Future Trends and Challenges in High Performance Computing for Turbulence

A special issue of Fluids (ISSN 2311-5521). This special issue belongs to the section "Turbulence".

Deadline for manuscript submissions: 10 December 2024 | Viewed by 1796

Special Issue Editors


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Guest Editor
Department of Mathematics and Statistical Sciences, Jackson State University, Jackson, MS 39217, USA
Interests: computational fluid dynamics; flow control; turbulence; shock boundary layer interaction
Special Issues, Collections and Topics in MDPI journals
Department of Mathematics, West Texas A&M University, Canyon, TX 79016, USA
Interests: turbulence; shock/boundary layer interaction

Special Issue Information

Dear Collegues,

This Special Issue delves into the enigma of turbulent flow, a persistent conundrum in classical physics and engineering. Even in the present day, comprehending turbulence at its core and crafting precise models for turbulent flows remain formidable challenges. Nevertheless, recent breakthroughs, propelled by the synergy of high-performance computing, sophisticated numerical methods, and advanced analysis techniques, have illuminated fresh perspectives on the intricate nature of turbulence.

Within the pages of this Special Issue, we aim to capture the latest pioneering advancements propelling the field forward. We extend an invitation for both original research contributions and comprehensive review articles, elucidating the latest strides made in this domain. The scope of this Special Issue encompasses theoretical explorations, computational simulations, and experimental investigations of turbulence across a wide spectrum of flow scenarios. The topics of interest include, but are not limited to, the following:

  • High-fidelity numerical simulations that unveil novel physical insights;
  • Innovative computational techniques tailored for simulation and modeling;
  • The application of data-driven methodologies, such as machine/deep learning, for analysis and modeling;
  • Explorations into turbulence control, modeling, and engineering applications.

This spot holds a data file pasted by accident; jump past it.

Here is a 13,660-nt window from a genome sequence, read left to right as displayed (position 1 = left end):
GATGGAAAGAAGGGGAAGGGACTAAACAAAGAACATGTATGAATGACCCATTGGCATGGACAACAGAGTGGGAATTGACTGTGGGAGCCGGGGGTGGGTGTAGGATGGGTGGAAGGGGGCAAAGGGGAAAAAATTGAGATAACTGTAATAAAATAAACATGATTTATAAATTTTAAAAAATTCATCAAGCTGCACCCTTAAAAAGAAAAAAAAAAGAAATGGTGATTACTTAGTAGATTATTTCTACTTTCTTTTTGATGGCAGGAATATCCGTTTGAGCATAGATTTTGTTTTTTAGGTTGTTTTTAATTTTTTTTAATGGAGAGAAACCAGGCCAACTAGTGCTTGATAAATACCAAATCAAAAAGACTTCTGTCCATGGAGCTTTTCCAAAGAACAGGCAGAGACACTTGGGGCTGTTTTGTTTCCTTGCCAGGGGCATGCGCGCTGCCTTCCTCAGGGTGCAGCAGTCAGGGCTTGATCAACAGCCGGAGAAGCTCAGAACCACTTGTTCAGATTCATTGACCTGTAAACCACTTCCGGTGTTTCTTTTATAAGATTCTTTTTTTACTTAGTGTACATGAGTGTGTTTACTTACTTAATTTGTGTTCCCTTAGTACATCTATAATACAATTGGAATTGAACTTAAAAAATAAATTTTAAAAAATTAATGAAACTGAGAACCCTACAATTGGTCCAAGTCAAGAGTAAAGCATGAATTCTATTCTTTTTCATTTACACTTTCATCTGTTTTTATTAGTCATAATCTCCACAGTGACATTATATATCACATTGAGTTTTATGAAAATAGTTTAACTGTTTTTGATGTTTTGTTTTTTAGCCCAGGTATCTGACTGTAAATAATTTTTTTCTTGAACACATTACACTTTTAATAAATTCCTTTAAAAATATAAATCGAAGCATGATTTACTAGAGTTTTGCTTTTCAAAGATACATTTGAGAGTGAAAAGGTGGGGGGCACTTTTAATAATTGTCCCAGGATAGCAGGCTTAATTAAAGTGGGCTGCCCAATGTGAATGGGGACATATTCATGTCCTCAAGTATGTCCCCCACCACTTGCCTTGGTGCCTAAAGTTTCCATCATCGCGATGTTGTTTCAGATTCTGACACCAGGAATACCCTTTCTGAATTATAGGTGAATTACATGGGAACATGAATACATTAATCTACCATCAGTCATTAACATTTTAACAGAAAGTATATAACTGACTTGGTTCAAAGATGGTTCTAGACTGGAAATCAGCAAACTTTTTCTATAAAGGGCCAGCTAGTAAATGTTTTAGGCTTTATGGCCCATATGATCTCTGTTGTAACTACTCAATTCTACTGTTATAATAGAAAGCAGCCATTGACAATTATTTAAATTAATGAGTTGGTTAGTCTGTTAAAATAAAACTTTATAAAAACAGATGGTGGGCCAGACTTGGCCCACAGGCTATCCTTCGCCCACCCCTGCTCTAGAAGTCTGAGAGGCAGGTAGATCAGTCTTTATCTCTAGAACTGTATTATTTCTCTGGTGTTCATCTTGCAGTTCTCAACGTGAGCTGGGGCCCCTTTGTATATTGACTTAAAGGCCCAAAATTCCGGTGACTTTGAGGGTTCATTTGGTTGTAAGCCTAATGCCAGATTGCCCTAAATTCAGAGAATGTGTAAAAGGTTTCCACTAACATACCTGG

By amalgamating these cutting-edge accomplishments and offering insights into the challenges that endure, this Special Issue aims to showcase the dynamic nature of contemporary turbulence research. Our objective is to provide a snapshot of the current state of the art, serving as a source of inspiration for future advances in our comprehension and capabilities concerning turbulent flow. We enthusiastically welcome specialized contributions, as well as those offering a broader overview of this multifaceted field.

Dr. Yonghua Yan
Dr. Yong Yang
Guest Editors

Manuscript Submission Information

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Submitted manuscripts should not have been published previously, nor be under consideration for publication elsewhere (except conference proceedings papers). All manuscripts are thoroughly refereed through a single-blind peer-review process. A guide for authors and other relevant information for submission of manuscripts is available on the Instructions for Authors page. Fluids is an international peer-reviewed open access monthly journal published by MDPI.

Please visit the Instructions for Authors page before submitting a manuscript. The Article Processing Charge (APC) for publication in this open access journal is 1800 CHF (Swiss Francs). Submitted papers should be well formatted and use good English. Authors may use MDPI's English editing service prior to publication or during author revisions.

Keywords

  • turbulence
  • computational fluid dynamics (CFD)
  • high-performance computing (HPC)
  • boundary layer
  • flow stability

Published Papers (1 paper)

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Research

23 pages, 15075 KiB  
Article
Turbulent Channel Flow: Direct Numerical Simulation-Data-Driven Modeling
by Antonios Liakopoulos and Apostolos Palasis
Fluids 2024, 9(3), 62; https://doi.org/10.3390/fluids9030062 - 3 Mar 2024
Viewed by 1358
Abstract
Data obtained using direct numerical simulations (DNS) of pressure-driven turbulent channel flow are studied in the range 180 Reτ 10,000. Reynolds number effects on the mean velocity profile (MVP) and second order statistics are analyzed with a view of [...] Read more.
Data obtained using direct numerical simulations (DNS) of pressure-driven turbulent channel flow are studied in the range 180 Reτ 10,000. Reynolds number effects on the mean velocity profile (MVP) and second order statistics are analyzed with a view of finding logarithmic behavior in the overlap region or even further from the wall, well in the boundary layer’s outer region. The values of the von Kármán constant for the MVPs and the Townsend–Perry constants for the streamwise and spanwise fluctuation variances are determined for the Reynolds numbers considered. A data-driven model of the MVP, proposed and validated for zero pressure-gradient flow over a flat plate, is employed for pressure-driven channel flow by appropriately adjusting Coles’ strength of the wake function parameter, Π. There is excellent agreement between the analytic model predictions of MVP and the DNS-computed MVP as well as of the Reynolds shear stress profile. The skin friction coefficient Cf is calculated analytically. The agreement between the analytical model predictions and the DNS-based computed discrete values of Cf is excellent. Full article
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